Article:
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4. A Layin’ On of Hands: Black Women’s Community Work

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pp. 54-79

At its core this study is about the linkages between African American women, the political community work they perform in gender-specific organizations, and the development of a distinctive race- and gender-informed style of politics produced from these locations...

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5. From Protest to Black Conservatism: The Demise of the Congress of Racial Equality

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pp. 80-98

The tribute in honor of the late James Farmer held in Washington, D.C., on September 10, 1999, underscored the Congress of Racial Equality’s (CORE) historic role in the struggle for African American equality. CORE, cofounded by Farmer in 1942, was a forerunner...

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6. “You’re Not Ready for Farrakhan”: The Nation of Islam and the Struggle for Black Political Leadership, 1984–2000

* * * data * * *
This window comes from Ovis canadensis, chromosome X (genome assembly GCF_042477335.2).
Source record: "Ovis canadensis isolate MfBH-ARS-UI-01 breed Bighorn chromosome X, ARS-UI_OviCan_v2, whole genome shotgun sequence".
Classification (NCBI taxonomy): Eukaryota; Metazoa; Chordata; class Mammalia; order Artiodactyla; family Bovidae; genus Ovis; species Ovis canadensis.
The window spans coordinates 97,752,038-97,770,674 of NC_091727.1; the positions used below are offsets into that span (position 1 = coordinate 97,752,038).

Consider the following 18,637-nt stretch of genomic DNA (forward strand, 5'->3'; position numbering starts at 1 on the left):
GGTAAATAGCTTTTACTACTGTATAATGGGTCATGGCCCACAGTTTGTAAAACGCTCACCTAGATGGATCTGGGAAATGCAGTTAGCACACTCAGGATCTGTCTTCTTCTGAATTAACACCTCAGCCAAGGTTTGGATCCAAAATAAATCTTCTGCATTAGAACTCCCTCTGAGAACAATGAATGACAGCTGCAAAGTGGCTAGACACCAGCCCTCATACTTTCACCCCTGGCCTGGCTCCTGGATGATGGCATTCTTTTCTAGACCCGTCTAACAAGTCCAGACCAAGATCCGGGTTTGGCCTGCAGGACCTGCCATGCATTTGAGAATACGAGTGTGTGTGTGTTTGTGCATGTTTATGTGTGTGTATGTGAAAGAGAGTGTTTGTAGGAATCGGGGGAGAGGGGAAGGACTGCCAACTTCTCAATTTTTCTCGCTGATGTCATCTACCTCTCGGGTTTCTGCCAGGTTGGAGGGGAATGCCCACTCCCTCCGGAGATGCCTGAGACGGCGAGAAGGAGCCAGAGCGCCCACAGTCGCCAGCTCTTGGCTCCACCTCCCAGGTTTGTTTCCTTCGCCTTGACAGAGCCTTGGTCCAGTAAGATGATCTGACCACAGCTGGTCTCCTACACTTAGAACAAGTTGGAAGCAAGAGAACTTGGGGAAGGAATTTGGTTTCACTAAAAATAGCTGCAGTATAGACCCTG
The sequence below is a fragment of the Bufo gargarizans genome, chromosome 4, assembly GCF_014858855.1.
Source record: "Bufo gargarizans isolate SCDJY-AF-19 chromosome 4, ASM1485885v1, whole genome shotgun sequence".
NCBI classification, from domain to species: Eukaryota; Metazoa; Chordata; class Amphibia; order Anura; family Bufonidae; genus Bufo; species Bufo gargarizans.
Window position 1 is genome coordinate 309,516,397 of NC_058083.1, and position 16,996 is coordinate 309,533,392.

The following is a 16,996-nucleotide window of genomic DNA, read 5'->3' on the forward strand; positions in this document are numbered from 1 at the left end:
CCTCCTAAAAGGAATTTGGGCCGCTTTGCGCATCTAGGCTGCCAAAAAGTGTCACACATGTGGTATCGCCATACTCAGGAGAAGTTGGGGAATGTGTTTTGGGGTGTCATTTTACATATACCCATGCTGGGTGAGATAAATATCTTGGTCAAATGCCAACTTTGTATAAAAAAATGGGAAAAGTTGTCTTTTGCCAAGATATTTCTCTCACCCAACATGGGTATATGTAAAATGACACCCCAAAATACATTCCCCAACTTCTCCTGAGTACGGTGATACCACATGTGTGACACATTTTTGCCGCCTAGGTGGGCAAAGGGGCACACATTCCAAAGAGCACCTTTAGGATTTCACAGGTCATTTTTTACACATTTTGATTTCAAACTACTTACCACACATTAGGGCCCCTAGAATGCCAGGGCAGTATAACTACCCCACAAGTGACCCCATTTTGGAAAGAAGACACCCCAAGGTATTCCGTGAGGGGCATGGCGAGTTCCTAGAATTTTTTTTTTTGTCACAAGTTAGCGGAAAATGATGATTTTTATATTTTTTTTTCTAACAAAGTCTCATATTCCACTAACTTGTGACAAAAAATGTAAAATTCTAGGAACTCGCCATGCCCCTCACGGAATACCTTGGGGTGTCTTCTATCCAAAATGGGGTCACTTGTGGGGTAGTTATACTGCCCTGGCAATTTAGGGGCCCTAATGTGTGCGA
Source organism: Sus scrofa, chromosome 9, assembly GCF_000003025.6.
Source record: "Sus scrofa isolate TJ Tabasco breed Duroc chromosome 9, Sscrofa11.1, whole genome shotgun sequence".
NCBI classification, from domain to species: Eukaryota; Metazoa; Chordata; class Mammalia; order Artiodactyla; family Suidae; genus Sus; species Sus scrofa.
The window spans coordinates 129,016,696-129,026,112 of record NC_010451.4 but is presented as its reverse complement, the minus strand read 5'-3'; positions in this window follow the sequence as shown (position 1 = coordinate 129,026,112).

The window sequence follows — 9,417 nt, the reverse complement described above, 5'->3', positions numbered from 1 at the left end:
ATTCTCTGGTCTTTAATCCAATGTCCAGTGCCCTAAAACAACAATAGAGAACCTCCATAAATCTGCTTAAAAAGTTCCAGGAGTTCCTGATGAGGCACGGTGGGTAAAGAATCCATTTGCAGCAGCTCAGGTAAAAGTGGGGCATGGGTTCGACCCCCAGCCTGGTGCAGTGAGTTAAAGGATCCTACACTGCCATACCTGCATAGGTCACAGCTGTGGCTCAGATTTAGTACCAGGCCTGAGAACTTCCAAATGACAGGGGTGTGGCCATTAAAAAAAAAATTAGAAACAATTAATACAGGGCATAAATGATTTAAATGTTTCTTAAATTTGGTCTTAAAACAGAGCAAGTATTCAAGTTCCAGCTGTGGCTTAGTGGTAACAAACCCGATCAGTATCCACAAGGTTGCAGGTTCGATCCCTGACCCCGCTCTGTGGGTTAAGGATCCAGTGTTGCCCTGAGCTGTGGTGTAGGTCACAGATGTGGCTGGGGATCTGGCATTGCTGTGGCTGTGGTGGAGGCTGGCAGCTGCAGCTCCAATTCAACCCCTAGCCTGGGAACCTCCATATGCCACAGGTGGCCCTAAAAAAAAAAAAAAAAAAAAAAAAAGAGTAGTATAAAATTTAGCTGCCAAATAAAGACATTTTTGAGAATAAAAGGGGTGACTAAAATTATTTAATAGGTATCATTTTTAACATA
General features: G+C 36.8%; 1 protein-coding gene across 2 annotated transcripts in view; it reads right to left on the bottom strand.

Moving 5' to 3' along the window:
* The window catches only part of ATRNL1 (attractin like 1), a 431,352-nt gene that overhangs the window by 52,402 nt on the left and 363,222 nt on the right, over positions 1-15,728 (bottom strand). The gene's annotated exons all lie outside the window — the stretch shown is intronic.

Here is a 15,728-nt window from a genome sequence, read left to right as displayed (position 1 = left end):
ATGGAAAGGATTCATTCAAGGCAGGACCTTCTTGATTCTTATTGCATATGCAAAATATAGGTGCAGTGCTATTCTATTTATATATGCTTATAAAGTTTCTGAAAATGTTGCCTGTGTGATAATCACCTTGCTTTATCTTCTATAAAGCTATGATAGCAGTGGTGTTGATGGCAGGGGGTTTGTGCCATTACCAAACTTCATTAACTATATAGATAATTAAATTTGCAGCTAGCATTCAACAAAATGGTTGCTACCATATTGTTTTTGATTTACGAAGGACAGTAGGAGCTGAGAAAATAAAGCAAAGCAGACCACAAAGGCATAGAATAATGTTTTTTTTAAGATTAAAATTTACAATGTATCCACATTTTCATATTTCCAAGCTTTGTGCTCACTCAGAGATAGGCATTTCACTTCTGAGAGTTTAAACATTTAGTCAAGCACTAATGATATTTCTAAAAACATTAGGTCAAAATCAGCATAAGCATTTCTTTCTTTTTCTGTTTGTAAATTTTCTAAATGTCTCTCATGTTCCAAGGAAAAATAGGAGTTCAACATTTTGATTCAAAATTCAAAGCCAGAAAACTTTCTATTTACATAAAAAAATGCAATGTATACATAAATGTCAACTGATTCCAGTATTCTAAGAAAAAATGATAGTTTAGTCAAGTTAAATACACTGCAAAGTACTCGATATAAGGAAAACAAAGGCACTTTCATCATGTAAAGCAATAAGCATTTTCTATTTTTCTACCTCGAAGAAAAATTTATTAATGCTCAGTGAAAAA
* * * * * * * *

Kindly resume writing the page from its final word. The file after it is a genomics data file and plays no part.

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pp. 99-131

October 16, 1995, was a clear, radiant day in Washington, D.C. As the morning sun arced against an azure sky, tens of thousands of people, predominantly African American and male, began assembling on the Mall in front of the Capitol Building. The occasion was the...

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7. The Southern Christian Leadership Conference: Beyond the Civil Rights Movement

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pp. 132-149

The Southern Christian Leadership Conference (SCLC) was founded in 1957 in Atlanta, Georgia. Like other civil rights groups, the SCLC was established to improve the political and social conditions of Black Americans. The SCLC is characterized by its use of nonviolent...

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8. Reverend Jesse Jackson and the Rainbow/PUSH Coalition: Institutionalizing Economic Opportunity

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pp. 150-169